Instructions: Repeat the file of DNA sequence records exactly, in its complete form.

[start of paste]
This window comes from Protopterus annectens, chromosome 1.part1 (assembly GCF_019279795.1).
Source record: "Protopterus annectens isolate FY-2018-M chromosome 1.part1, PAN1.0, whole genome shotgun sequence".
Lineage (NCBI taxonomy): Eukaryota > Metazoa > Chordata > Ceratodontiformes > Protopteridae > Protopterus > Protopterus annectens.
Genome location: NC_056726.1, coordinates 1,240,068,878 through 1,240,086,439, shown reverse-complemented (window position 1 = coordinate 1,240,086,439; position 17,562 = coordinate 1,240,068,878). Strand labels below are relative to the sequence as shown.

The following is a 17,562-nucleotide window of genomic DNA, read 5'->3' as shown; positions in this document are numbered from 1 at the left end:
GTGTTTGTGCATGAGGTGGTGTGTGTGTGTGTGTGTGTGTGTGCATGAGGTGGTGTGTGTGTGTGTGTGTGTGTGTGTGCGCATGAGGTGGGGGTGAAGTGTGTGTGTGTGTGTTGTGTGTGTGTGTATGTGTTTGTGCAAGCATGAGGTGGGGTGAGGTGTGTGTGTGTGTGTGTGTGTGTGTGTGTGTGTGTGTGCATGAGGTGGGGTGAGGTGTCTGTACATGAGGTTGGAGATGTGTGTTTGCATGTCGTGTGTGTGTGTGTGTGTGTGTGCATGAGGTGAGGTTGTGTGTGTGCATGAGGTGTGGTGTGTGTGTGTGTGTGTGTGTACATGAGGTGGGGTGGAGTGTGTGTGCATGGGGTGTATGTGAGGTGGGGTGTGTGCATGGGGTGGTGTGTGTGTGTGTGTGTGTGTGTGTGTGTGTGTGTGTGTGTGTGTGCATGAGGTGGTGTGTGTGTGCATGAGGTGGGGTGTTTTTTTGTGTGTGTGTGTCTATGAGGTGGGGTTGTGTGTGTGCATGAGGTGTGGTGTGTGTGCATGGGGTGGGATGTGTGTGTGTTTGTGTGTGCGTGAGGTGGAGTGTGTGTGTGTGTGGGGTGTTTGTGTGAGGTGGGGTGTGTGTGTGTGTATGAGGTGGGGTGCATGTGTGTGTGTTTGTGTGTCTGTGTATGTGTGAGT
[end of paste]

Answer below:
This window comes from Protopterus annectens, chromosome 1.part1 (assembly GCF_019279795.1).
Source record: "Protopterus annectens isolate FY-2018-M chromosome 1.part1, PAN1.0, whole genome shotgun sequence".
Lineage (NCBI taxonomy): Eukaryota > Metazoa > Chordata > Ceratodontiformes > Protopteridae > Protopterus > Protopterus annectens.
Genome location: NC_056726.1, coordinates 1,240,068,878 through 1,240,086,439, shown reverse-complemented (window position 1 = coordinate 1,240,086,439; position 17,562 = coordinate 1,240,068,878). Strand labels below are relative to the sequence as shown.

The following is a 17,562-nucleotide window of genomic DNA, read 5'->3' as shown; positions in this document are numbered from 1 at the left end:
GTGTTTGTGCATGAGGTGGTGTGTGTGTGTGTGTGTGTGTGTGCATGAGGTGGTGTGTGTGTGTGTGTGTGTGTGTGTGCGCATGAGGTGGGGGTGAAGTGTGTGTGTGTGTGTTGTGTGTGTGTGTATGTGTTTGTGCAAGCATGAGGTGGGGTGAGGTGTGTGTGTGTGTGTGTGTGTGTGTGTGTGTGTGTGTGCATGAGGTGGGGTGAGGTGTCTGTACATGAGGTTGGAGATGTGTGTTTGCATGTCGTGTGTGTGTGTGTGTGTGTGTGCATGAGGTGAGGTTGTGTGTGTGCATGAGGTGTGGTGTGTGTGTGTGTGTGTGTGTACATGAGGTGGGGTGGAGTGTGTGTGCATGGGGTGTATGTGAGGTGGGGTGTGTGCATGGGGTGGTGTGTGTGTGTGTGTGTGTGTGTGTGTGTGTGTGTGTGTGTGTGTGCATGAGGTGGTGTGTGTGTGCATGAGGTGGGGTGTTTTTTTGTGTGTGTGTGTCTATGAGGTGGGGTTGTGTGTGTGCATGAGGTGTGGTGTGTGTGCATGGGGTGGGATGTGTGTGTGTTTGTGTGTGCGTGAGGTGGAGTGTGTGTGTGTGTGGGGTGTTTGTGTGAGGTGGGGTGTGTGTGTGTGTATGAGGTGGGGTGCATGTGTGTGTGTTTGTGTGTCTGTGTATGTGTGAGT